A Brief History of the Bavarian Order of the Illuminati
The European Womb
In Part I of this lecture we made a general and all too incomplete survey of who joined the ranks of the Bavarian Illuminati. In Part II of this lecture we will make a deeper examination of what kind of philosophies and practices developed within the society between its founding in 1776 by Adam Weishaupt, and its total annihilation in 1823 with the death of its last leader, Karl Leonard Reinhold.
We will discuss how the Bavarian Order of the Illuminati began and how it ended. Something can be learned yet by a view of the Bavarian Order of the Illuminati in context of the philosophies and politics of its age. In order to understand the Illuminati in context it is instructive to consider a few important aspects of European history.
The kingdom of the Franks dominated Western Europe for centuries, so that Eastern people came to refer to all Roman Christians (Western Europeans) as such, especially from the crusades when the term gained general acceptance. The Franks were a confederation of Germanic tribes who settled in the Gaul of the late Roman Empire, the modern France. They were ruled by two successive dynasties, the Merovingians and then the Carolingians.
The Merovingian kings claimed descent from the Sicambri, a Cimmerian or Scythian tribe, which had changed their name to “Franks” in 11 BC under the leadership of a certain chieftain called Franko.
In the seventh century of the Christian Era the Merovingian dynasty, known as the “Do-nothing Kings,” was replaced by the Carolingian family. The family had long been well established politically as the Mayors of the Palace, the de facto head of government. By the next century the Frankish kings, under the Carolingian dynasty, considered themselves the successors to the anointed kings of the Old Testament and to the Roman emperors.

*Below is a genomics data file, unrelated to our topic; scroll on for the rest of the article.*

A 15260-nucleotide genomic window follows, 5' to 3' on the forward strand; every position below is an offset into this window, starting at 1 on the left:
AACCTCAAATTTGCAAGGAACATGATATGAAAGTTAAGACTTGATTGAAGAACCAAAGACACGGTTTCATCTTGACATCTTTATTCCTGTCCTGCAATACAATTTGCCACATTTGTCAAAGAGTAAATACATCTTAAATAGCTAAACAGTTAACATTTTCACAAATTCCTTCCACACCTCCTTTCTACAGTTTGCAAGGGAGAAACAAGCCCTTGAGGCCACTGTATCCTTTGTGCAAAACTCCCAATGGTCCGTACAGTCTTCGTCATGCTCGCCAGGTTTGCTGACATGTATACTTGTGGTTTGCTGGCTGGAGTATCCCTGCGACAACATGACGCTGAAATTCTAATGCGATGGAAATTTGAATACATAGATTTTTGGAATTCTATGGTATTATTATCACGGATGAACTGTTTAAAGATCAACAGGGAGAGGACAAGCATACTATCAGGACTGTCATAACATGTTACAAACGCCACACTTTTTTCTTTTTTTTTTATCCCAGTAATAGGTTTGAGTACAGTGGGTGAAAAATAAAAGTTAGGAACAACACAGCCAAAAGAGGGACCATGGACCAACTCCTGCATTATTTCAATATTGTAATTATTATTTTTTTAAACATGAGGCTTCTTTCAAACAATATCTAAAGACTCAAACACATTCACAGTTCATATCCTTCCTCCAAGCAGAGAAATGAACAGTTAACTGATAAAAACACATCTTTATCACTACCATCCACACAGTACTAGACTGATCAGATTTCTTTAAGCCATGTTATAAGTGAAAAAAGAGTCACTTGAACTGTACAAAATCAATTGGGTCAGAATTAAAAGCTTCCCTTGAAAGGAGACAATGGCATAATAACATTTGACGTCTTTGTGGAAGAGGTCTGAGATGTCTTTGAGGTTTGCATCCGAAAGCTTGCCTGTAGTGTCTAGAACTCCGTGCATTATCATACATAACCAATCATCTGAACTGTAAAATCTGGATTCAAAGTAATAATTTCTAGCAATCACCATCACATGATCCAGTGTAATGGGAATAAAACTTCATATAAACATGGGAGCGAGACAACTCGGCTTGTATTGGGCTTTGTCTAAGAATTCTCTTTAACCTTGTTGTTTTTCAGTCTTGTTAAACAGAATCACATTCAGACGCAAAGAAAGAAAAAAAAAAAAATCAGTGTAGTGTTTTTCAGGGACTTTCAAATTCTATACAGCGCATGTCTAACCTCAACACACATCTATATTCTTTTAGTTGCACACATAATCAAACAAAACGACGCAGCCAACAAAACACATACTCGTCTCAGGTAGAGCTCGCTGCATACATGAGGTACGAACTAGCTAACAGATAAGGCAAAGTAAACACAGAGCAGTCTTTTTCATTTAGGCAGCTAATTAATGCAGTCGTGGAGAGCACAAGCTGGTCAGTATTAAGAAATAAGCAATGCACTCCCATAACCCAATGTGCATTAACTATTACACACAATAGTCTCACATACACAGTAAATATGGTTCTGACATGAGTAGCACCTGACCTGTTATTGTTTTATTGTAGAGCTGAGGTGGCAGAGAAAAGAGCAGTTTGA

The Carolingian dynasty started with the powerful Mayor of the Palace, Charles Martel, the “Hammer” of the Turks. This ruler stopped the invasion of Islam into France at Poitiers (Battle of Tours), in one of the most decisive battles in history, which preserved Christian Europe against all further Muslim expansion. Charles Martel was the grandfather of Charlemagne, Charles the Great, crowned by the Pope in 800 the first Holy Roman Emperor.
Charles was hailed as the “new Augustus,” but only German states and Northern Italy were to be ruled under the Empire. Other Western European countries remained part of the Church, but maintained local secular rule, and Popes became rivals to the Emperors. The nature of kingship had not changed: and it was weakened to the point that nobles inherited and owned their own land.
In the sixteenth century the fifth Charles was the last Holy Roman Emperor crowned by the Pope. He was the first of the House of Habsburg, which passed as an inheritance the rule of the Holy Roman Empire of the German Nation, supported by powerful prince-electors.
Sovereignty and Peace
The Thirty Years War (1618 – 1648) was a Pan-European struggle over religious dominance and political power, with the French Bourbons and German Habsburgs at the heart of it. The war was ended by the Treaty of Westphalia, a unique invention that stands in contrast to the bloody wars of religion that produced the strictly Catholic France and the Protestant Church of England headed by the monarch.
Under the Treaty of Westphalia, each prince had the right to determine the religion of his own state, whether Roman Catholic, Calvinist or Lutheran. Christians of all of the three accepted denominations had the right to practice their own faith peacefully and according to law within the territories of the parties to the treaty. The Treaty of Westphalia led to the basic international standard that establishes the primacy of national sovereignty over the ambitions of any foreign state or empire.
In France feudalism continued such that the king protected the nobles, and the nobles the peasants, until King Louis the XIV claimed his blanket rule by divine right. His father, the Bourbon King Louis XIII, was one of the earliest absolute monarchs, whose First Minister Cardinal de Richelieu (1585 – 1642) originated the position known as Prime Minister.